Most volunteer groups pour at least one concrete floor for a family during their service-learning experience in Nicaragua. For the most part, these projects are straightforward and simple to complete. However, the resulting physical and emotional health benefits are abundant.
- Reduce parasitic infestations, diarrhea, and anemia.
- Improve cognitive development in children by permitting “floor time”.
- Increase satisfaction with housing and quality of life.
- Reduce depression and perceived stress.
- Enhance respiratory health by limiting mold spores that can flourish on damp-earth floors.
See below for a step-by-step to see how these floors are created.
Each healthy home project requires the assistance of a local mason and some prep-work. Before a floor can be laid, the mason must visit the home to level the ground and create the framework using pieces of wood and cement mix.
On the day of the project, the group and beneficiary family first make the cement mix using three buckets of sand one bag of cement. Some beneficiary family members can be quite eager to help out, like this boy here.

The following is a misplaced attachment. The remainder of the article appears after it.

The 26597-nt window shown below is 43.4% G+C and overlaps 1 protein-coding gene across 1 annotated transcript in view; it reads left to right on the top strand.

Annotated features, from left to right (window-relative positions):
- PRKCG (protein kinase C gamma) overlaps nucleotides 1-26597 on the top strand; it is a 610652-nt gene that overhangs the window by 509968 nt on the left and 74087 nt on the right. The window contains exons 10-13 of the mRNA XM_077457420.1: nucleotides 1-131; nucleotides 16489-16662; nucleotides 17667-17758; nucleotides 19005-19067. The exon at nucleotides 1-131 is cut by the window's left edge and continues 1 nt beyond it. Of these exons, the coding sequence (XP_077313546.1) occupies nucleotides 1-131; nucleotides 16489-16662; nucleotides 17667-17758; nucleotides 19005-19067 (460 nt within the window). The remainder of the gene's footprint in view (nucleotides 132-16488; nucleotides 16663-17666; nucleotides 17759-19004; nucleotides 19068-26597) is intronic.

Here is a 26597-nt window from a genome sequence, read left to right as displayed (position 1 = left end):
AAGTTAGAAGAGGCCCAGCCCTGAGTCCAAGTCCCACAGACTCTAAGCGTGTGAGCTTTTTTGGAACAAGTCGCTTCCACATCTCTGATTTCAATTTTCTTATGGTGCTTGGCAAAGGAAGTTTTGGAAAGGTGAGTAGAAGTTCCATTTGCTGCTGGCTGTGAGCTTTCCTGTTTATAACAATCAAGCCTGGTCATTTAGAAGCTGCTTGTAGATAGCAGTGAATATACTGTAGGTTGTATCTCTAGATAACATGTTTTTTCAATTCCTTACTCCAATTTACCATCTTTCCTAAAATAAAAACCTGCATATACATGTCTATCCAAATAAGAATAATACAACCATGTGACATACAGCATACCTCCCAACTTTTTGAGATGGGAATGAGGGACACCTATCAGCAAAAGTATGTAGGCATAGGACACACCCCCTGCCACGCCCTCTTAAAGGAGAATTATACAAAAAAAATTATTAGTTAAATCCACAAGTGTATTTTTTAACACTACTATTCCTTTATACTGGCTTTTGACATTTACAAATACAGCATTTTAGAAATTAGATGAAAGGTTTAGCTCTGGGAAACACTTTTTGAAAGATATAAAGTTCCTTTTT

Once the sand and cement mix are thoroughly mixed, a mini-volcano, as we like to call it, is created and water is poured into the “crater”.
More water is added until the proper consistency is reached.
When ready, volunteers shovel the cement into buckets and lug it inside the house where the mason is waiting.
The mason then pours the cement and smooths it out with wood or a leveling tool.
The finished product is quite impressive and completely changes the aesthetic and healthy conditions of the home. These floors usually take about two days to dry and cost an average of $200. By financing a concrete floor in someone’s home, you can make a direct impact from abroad. Donate here today.